By SHERRY VAN ARSDALL
THE GOSHEN NEWS
The ISTEP+ results arrived late, but they were pretty good for local school districts.
The statewide ISTEP+ scores were released Wednesday, a couple months past the usual release date, and show continued improvement by local students on the standardized tests that measure proficiency in math and English.
Goshen Community Schools Superintendent Diane Woodworth said school officials were not happy with the delay.
“We were frustrated, yes, just like all the other educators around the state,” Woodworth said.
She said the delay didn’t totally affect the school corporation’s process in identifying and proceeding in the remediation of students and their needs.
“We were still able to place students in interventions, as we have other assessment tools in addition to ISTEP,” Woodworth said.
The number of Goshen Community Schools students who passed both the English and math portions of the test was 59.4 percent. The English percent was 67.1 and math was 71 percent. In 2012, 63.9 percent of Goshen students passed the English portion and 68 percent passed the math portion.
“We showed some improvements in some areas, but we still have plenty of room to grow,” Woodworth said.
Other local school officials expressed their thoughts on the results and the delay.
Superintendent Jane Allen of Middlebury Community Schools said school officials were more concerned in Middlebury about the results of the issues with test disruptions and student scores more than they were with the delay.
“We rarely use ISTEP to identify needs, except for our new students in the upper grade levels,” Allen said. “ We prefer to use our own assessments to direct remediation and instruction.”
The superintendent said school officials are pleased with most of the efforts in individual schools and grade levels.
“We work very hard to get our students what they need when they need it and feel that our scores have reflected our hard work. We are above the state average in most of our grade levels and in the 90s a few as well,” Allen said. “We are very proud of all of the work our students, staff, and parents do all of the time to build success.”
The delay in receiving the results was frustrating because Fairfield Community Schools school officials sent home information to parents about obtaining results, but then weren’t sure when the results would be released, said Superintendent Steve Thalheimer.
The constant delays, the whole conflict about A-F scores changed by the former Indiana State Superintendent Tony Bennett and the questions about how good the ISTEP scores will be after the technical glitches during testing, all raise uncertainties for parents and students, and it puts teachers whose performance is evaluated by these measures on edge, according to Thalheimer.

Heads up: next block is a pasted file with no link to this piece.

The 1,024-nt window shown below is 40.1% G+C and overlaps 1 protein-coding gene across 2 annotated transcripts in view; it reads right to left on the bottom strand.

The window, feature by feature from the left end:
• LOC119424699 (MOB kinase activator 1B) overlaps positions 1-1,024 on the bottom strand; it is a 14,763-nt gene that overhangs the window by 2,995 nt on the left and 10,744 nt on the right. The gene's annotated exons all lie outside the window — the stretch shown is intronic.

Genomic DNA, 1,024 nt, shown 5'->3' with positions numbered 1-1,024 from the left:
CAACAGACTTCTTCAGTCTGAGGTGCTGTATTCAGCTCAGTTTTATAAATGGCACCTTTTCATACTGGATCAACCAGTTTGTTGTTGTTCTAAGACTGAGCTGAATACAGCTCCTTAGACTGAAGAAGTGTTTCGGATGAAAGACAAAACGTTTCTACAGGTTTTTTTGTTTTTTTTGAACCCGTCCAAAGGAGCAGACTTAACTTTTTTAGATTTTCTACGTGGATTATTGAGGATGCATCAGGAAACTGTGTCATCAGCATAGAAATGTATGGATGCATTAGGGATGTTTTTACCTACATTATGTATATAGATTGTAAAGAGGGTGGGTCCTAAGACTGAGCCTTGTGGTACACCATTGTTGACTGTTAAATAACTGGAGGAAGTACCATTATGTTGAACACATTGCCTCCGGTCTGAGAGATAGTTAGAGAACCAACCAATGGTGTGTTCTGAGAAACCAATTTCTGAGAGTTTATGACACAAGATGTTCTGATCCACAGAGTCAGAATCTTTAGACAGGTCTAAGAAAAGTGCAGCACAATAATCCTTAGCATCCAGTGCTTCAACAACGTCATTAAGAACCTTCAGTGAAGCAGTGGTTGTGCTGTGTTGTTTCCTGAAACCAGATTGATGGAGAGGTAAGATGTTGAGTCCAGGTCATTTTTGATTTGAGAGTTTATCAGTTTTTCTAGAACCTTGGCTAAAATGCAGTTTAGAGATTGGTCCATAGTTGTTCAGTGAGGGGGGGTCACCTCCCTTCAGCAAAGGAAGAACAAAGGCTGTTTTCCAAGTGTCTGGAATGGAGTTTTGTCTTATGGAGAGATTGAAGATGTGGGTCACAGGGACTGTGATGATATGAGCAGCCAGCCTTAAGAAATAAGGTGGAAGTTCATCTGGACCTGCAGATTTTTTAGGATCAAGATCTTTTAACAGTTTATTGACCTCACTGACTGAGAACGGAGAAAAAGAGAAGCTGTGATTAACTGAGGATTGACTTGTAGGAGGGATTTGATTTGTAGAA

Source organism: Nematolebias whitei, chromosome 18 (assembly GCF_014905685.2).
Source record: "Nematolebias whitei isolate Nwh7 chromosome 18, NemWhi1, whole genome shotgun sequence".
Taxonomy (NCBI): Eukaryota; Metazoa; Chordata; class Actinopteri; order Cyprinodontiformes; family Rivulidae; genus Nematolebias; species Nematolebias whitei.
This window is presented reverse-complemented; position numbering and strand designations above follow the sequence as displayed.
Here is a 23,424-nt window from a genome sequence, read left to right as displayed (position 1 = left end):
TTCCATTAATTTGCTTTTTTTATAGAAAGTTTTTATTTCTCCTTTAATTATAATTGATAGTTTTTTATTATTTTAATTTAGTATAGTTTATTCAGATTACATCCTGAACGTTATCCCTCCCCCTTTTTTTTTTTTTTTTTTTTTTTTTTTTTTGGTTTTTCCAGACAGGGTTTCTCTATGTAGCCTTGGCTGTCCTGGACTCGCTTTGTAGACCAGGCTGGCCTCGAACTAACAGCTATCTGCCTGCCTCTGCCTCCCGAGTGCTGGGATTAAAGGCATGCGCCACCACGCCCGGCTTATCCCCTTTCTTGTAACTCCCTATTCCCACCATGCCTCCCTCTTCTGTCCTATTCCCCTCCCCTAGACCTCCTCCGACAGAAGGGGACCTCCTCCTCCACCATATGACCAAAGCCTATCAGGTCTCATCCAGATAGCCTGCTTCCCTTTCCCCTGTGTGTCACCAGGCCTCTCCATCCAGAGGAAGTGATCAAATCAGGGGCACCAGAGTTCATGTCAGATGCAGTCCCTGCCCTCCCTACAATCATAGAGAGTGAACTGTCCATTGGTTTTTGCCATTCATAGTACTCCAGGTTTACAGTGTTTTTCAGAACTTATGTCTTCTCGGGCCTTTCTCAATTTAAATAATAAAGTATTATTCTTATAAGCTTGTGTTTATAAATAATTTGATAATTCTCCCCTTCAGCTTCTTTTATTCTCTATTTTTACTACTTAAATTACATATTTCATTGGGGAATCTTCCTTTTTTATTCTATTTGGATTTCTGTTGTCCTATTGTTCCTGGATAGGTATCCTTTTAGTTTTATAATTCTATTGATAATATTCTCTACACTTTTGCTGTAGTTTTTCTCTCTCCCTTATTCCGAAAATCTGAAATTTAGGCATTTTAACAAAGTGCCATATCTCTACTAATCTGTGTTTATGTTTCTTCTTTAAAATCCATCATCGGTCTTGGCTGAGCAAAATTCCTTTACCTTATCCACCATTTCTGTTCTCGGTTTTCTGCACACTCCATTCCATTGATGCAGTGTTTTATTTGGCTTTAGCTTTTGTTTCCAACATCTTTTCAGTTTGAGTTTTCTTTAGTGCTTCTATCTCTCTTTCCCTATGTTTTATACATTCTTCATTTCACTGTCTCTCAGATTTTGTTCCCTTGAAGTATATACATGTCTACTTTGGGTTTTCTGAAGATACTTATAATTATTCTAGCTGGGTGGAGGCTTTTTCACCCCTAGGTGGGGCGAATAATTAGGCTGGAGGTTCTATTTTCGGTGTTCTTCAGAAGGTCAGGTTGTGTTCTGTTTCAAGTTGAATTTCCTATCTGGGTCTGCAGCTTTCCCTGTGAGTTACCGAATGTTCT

“It just gives public education another black eye when there are forces out there already to beat up on us,” Thalheimer said.
The superintendent said the results on ISTEP+ fell within the range of what is typical for the Fairfield corporation. Performance on math ISTEP+ was quite good with some grade levels only having one or two students not passing. He said areas Fairfield educators need to look at include language arts at a couple grade levels because those scores are a little lower than typical.
“Also, fifth-grade social studies, while better than the state, is not where we like to see those results either. We also want to see why we had so many more Pass+ students at some grade levels as well,” Thalheimer said. “One really bright spot for us was to see our seventh-grade math scores carry over from the success we have been having at sixth-grade. Some of our sixth-grade results have been 96 to 100 percent passing over the past few years, and this year seventh-grade passing went to 92 percent.”
We are pleased to see a fifth straight year of improvement for students who passed both language arts and math at all grade levels — an increase of 12.5 percent since the 2008-2009 school year, said Bryan Waltz, Director of Elementary Curriculum, Instruction, and Assessment.
In third-grade program growth (comparing the same grade two years in a row — which means not the same students), Concord had an increase in the percentage passing for third grade of about 6 percent in each subject area — and when considering students who passed both tests.
“We are also pleased with fifth-grade where the math program growth was 4.1 percent and students passing both was 5.3 percent,” Waltz said. “The most noticeable cohort growth was between last year’s third grade and this year’s fourth grade, where we saw an increase of 5.4 percent passing both subjects. 3.9 percent more students passed in language arts and 5.2 percent more students passed in math.”